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  • Rob


It was National Album Day the other day, this year’s theme was the 90s. Needless to say, I picked up some classics but realised I’d also ordered a few more albums from back then so the next few reviews will be from the decade where football was supposed to come home!

The album was recorded in 1993 between legs of U2’s epic Zoo TV world tour and is very much a product of that multimedia spectacular ideology the band were running with at the time. It is scratchy and chopped, full of distorted vocals and guitars, designed to be played in massive stadiums on a tour spanning continents.

It was originally intended to be a tour EP but morphed into a full album with the band snatching parts of soundchecks and looping them to create the bed for new songs - all very avant-garde and clever.

I think ‘Zooropa’ gets a bad rap for being too weird or experimental but time has helped it. Yes, it includes samples from a Soviet folk compilation record and a snippet of a Hitler Youth member hitting a drum but it also includes some of U2's best songs In my opinion.

I read somewhere that bands usually put their best songs near the start of the record to hoik people in, I think U2 deliberately put their weakest track first because, well, they can. ‘Zooropa’ starts as a weird ballad that sets the tone for the record - a mass of layered samples and guitar effects with Bono’s computer-enhanced voice singing about consumerism before it goes all euphoric.

If that wasn’t weird enough for you, the majority of the next track, ‘Babyface’, seems to be played over a child's toy piano. The distorted guitars make an appearance again obviously, but it is a head-scratcher for me.

’Numb’ is a weird spoken word piece with The Edge reeling off a list of gloomy don’ts while Bono howls in the background. It is strangely hypnotic and the video genuinely makes me smile, watching The Edge being ‘attacked’ as he tries to get through the song.

‘Lemon’ follows, a song of two parts with Bono singing verses and choruses in falsetto with The Edge and Brian Eno providing darker backing vocals. This track got the mother of all makeovers when Paul Oakenfold created ‘The Perfecto Mix’ which became a massive floor filler and was also the walk-out music for their PopMart Tour.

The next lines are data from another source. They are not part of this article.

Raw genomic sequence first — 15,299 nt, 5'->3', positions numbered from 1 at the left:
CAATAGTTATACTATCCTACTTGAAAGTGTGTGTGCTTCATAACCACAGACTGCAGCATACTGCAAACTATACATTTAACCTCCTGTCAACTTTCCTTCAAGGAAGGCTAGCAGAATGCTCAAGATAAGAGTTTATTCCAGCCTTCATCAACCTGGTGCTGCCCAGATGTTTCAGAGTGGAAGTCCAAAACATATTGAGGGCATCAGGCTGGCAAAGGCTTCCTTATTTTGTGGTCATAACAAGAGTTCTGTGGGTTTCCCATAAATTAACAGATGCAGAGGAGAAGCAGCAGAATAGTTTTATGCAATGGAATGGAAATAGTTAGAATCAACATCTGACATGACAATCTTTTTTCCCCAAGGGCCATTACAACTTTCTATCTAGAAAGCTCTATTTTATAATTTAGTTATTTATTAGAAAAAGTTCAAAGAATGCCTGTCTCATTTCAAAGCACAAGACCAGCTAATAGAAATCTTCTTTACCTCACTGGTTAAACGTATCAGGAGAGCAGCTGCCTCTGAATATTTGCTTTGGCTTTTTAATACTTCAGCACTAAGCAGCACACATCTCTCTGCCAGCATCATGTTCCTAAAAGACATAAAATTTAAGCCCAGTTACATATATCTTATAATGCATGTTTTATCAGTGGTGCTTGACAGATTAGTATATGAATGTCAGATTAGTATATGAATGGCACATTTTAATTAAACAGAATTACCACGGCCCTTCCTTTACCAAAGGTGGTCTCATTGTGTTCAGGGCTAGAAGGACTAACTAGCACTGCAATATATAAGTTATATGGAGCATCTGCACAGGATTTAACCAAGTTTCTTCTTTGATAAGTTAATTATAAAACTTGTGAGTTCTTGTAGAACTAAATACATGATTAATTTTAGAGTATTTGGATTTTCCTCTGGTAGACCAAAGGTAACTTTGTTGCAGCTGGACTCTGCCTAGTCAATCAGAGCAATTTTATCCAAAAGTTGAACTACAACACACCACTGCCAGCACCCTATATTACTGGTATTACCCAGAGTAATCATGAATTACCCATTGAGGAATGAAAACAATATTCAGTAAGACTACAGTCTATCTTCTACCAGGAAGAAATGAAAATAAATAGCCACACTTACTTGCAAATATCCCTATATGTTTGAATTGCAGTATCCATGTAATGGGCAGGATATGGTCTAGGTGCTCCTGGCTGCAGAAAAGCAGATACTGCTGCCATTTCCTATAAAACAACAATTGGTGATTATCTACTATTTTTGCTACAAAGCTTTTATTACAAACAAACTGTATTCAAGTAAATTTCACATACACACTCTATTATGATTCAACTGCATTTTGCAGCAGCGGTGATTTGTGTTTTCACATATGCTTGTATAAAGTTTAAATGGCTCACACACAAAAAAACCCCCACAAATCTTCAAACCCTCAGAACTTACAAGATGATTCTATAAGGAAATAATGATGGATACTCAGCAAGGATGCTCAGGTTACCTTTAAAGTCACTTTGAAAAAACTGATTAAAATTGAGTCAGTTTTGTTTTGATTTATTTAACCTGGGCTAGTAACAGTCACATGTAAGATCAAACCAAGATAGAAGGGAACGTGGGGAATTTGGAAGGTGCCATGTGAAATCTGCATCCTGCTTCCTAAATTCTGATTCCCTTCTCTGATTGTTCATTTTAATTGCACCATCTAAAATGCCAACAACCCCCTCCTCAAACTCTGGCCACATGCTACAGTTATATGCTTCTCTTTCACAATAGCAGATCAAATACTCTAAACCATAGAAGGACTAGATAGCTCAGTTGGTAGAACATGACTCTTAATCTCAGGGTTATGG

‘Stay (Faraway, So Close!)’ is as good as anything U2 has ever written, there, I’ve said it.

‘Daddy’s Gonna Pay For Your Crashed Car’ is the most Zoo TV song on the album for me, it feels somehow incomplete and shallow but fits the aesthetic perfectly.

‘Somedays Are Better Than Others’ starts all Zoo TV then the chorus harks back to Boy/War-era U2 in my mind with vocal harmonies and jangling guitars.

‘The First Time’ sounds like it was written for ‘The Joshua Tree’, to me with a ‘Running To Stand Still’/‘Hawkmoon 269’ vibe which comes as a palate cleanser after all the experimental weirdness.

‘Dirty Day’ is one of my not-so-guilty pleasures, a track I’ve loved since Zoo TV. I was lucky enough to catch U2 live in Manchester as part of their Experience + Innocence Tour and it was rumoured they would play it for the first time in 25 years. Alas they didn’t, they saved it for their hometown show in Dublin a few days later sadly.

The final original track on the album is ‘The Wanderer’ which confused the hell out of me when I first heard it as a 20-year-old. U2, arguably the biggest band in the world, got some old bloke - with a decent voice admittedly - to sing on their record, why? The old bloke is Johnny Cash, I wasn’t aware of him at the time, but I now adore this track.

This is the 30th Anniversary rerelease of the record which comes on delightful yellow vinyl and costs a whopping £55 - the band must be down to their last £100m each and need to raise funds, bless them. What I will say is the packaging is lovely and the record sounds fabulous.

Tracks To Try: ‘Numb’, ‘Lemon’, ‘Stay (Faraway, So Close!)’, ‘The First Time’, ‘Dirty Day’, ‘The Wanderer’.


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